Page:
Thousands of Londoners call for sanitary products to be funded for low-income families

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Tens of thousands of people have called on the Government to offer free sanitary products to London schoolgirls as politicians in Scotland vowed to tackle “period poverty”.

Some 58,336 supporters have signed a petition set up by Londoner Hannah Morrison to have sanitary towels and tampons handed out to low income families.

Writing on, Ms Morrison, who campaigns for female rights group Fourth Wave: London Feminist Activists, described how she was forced to borrow female hygiene products from friends or wear makeshift items during menstruation.

She said: “When I was 12 and on my period, I was forced to borrow sanitary products from my school friends or use tissue, as I felt too guilty to ask my mum for money. 

“I knew we didn’t have much money, and I also knew how expensive they were.”


Desperate plea: Calls have been made for sanitary products to be handed to low-income families (Rich Pedroncelli/AP)

She added that this “carried on through college” until she was forced to skip class while on her period.

She said: “When I became really desperate I would save my lunch money to buy them instead of eating.”

In March it emerged that teenagers were skipping lessons because they felt unable to get their hands on sanitary towels and tampons.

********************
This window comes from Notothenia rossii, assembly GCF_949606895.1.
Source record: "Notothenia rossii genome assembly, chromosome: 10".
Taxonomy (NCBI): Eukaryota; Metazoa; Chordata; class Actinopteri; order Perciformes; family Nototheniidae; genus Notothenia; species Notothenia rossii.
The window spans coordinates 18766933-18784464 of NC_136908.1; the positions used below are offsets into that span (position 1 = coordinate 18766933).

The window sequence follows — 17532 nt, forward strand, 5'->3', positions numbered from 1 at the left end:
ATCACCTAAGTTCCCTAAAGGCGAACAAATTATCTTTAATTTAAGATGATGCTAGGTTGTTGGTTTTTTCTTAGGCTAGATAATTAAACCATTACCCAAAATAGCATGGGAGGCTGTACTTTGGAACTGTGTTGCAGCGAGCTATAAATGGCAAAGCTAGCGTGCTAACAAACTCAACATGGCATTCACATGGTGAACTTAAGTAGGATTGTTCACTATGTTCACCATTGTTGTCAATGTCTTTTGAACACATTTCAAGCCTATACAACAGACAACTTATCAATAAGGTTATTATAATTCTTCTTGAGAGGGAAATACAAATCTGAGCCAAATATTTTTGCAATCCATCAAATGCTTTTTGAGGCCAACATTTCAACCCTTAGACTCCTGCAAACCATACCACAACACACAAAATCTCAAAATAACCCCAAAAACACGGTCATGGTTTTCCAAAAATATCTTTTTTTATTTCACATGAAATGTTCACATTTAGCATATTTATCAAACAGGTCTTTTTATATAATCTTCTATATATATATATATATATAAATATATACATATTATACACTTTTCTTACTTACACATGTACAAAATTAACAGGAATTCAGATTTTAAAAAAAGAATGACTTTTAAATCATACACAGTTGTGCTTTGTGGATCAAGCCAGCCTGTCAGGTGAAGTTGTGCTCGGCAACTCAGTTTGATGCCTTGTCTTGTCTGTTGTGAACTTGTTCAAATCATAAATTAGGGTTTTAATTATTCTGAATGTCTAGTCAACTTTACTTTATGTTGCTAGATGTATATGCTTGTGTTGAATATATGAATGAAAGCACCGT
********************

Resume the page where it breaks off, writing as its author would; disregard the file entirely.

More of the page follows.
One affected teenager told BBC Radio Leeds that she had used socks, toilet roll and Sellotape to create makeshift sanitary products.

She said: “I wrapped a sock around my underwear just to stop the bleeding, because I didn’t want to get shouted at. 

“And I wrapped a whole tissue roll around my underwear, just to keep my underwear dry until I got home. I once Sellotaped tissue to my underwear. I didn’t know what else to do.”

On Tuesday the Scottish government said at least 1,000 women and girls would benefit from a £42,500 pilot scheme to fund free female hygiene products.

Equalities Secretary Angela Constance said: “It is unacceptable that any woman or girl in Scotland should be unable to access sanitary products.

“That is why, as part of our wider aims to eradicate poverty from our country, we are exploring how to make products freely available to low-income groups.

“The pilot in Aberdeen is a first step to help us understand the barriers women and girls face – and to help us develop a sensitive and dignified solution to making these products easily accessible to those who need them.”

The petition calls on the UK government to implement a similar scheme to help those in England. 

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